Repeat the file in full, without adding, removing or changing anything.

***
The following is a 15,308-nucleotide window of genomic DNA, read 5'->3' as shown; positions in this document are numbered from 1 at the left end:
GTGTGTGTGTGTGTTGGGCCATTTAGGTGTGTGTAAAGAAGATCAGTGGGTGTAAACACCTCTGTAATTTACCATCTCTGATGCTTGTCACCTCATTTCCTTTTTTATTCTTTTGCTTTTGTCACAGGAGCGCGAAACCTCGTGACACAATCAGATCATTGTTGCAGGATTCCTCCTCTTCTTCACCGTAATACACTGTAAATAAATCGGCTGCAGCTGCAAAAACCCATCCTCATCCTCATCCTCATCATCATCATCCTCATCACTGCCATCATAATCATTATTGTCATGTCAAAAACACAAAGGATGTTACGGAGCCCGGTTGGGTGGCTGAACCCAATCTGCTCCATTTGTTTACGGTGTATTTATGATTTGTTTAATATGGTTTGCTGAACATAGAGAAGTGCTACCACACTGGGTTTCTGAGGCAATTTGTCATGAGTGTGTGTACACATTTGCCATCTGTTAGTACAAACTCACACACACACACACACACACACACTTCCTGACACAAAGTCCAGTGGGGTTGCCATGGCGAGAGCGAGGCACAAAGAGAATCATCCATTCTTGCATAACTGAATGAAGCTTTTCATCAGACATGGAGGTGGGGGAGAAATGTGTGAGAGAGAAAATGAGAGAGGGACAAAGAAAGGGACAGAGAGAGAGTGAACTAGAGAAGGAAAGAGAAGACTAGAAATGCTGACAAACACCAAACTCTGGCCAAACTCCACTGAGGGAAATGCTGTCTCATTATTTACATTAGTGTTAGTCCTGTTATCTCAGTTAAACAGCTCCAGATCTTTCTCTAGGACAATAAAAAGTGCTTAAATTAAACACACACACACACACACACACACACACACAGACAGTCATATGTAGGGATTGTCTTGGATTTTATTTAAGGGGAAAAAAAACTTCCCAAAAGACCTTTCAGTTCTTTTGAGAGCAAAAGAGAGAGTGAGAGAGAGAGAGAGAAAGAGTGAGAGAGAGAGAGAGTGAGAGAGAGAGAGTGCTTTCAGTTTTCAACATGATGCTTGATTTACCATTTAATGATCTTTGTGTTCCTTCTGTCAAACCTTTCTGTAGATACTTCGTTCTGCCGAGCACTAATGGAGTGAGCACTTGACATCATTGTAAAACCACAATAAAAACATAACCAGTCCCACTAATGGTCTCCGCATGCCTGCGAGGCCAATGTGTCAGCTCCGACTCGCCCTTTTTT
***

The following is a 15,308-nucleotide window of genomic DNA, read 5'->3' as shown; positions in this document are numbered from 1 at the left end:
GTGTGTGTGTGTGTTGGGCCATTTAGGTGTGTGTAAAGAAGATCAGTGGGTGTAAACACCTCTGTAATTTACCATCTCTGATGCTTGTCACCTCATTTCCTTTTTTATTCTTTTGCTTTTGTCACAGGAGCGCGAAACCTCGTGACACAATCAGATCATTGTTGCAGGATTCCTCCTCTTCTTCACCGTAATACACTGTAAATAAATCGGCTGCAGCTGCAAAAACCCATCCTCATCCTCATCCTCATCATCATCATCCTCATCACTGCCATCATAATCATTATTGTCATGTCAAAAACACAAAGGATGTTACGGAGCCCGGTTGGGTGGCTGAACCCAATCTGCTCCATTTGTTTACGGTGTATTTATGATTTGTTTAATATGGTTTGCTGAACATAGAGAAGTGCTACCACACTGGGTTTCTGAGGCAATTTGTCATGAGTGTGTGTACACATTTGCCATCTGTTAGTACAAACTCACACACACACACACACACACACACTTCCTGACACAAAGTCCAGTGGGGTTGCCATGGCGAGAGCGAGGCACAAAGAGAATCATCCATTCTTGCATAACTGAATGAAGCTTTTCATCAGACATGGAGGTGGGGGAGAAATGTGTGAGAGAGAAAATGAGAGAGGGACAAAGAAAGGGACAGAGAGAGAGTGAACTAGAGAAGGAAAGAGAAGACTAGAAATGCTGACAAACACCAAACTCTGGCCAAACTCCACTGAGGGAAATGCTGTCTCATTATTTACATTAGTGTTAGTCCTGTTATCTCAGTTAAACAGCTCCAGATCTTTCTCTAGGACAATAAAAAGTGCTTAAATTAAACACACACACACACACACACACACACACACAGACAGTCATATGTAGGGATTGTCTTGGATTTTATTTAAGGGGAAAAAAAACTTCCCAAAAGACCTTTCAGTTCTTTTGAGAGCAAAAGAGAGAGTGAGAGAGAGAGAGAGAAAGAGTGAGAGAGAGAGAGAGTGAGAGAGAGAGAGTGCTTTCAGTTTTCAACATGATGCTTGATTTACCATTTAATGATCTTTGTGTTCCTTCTGTCAAACCTTTCTGTAGATACTTCGTTCTGCCGAGCACTAATGGAGTGAGCACTTGACATCATTGTAAAACCACAATAAAAACATAACCAGTCCCACTAATGGTCTCCGCATGCCTGCGAGGCCAATGTGTCAGCTCCGACTCGCCCTTTTTT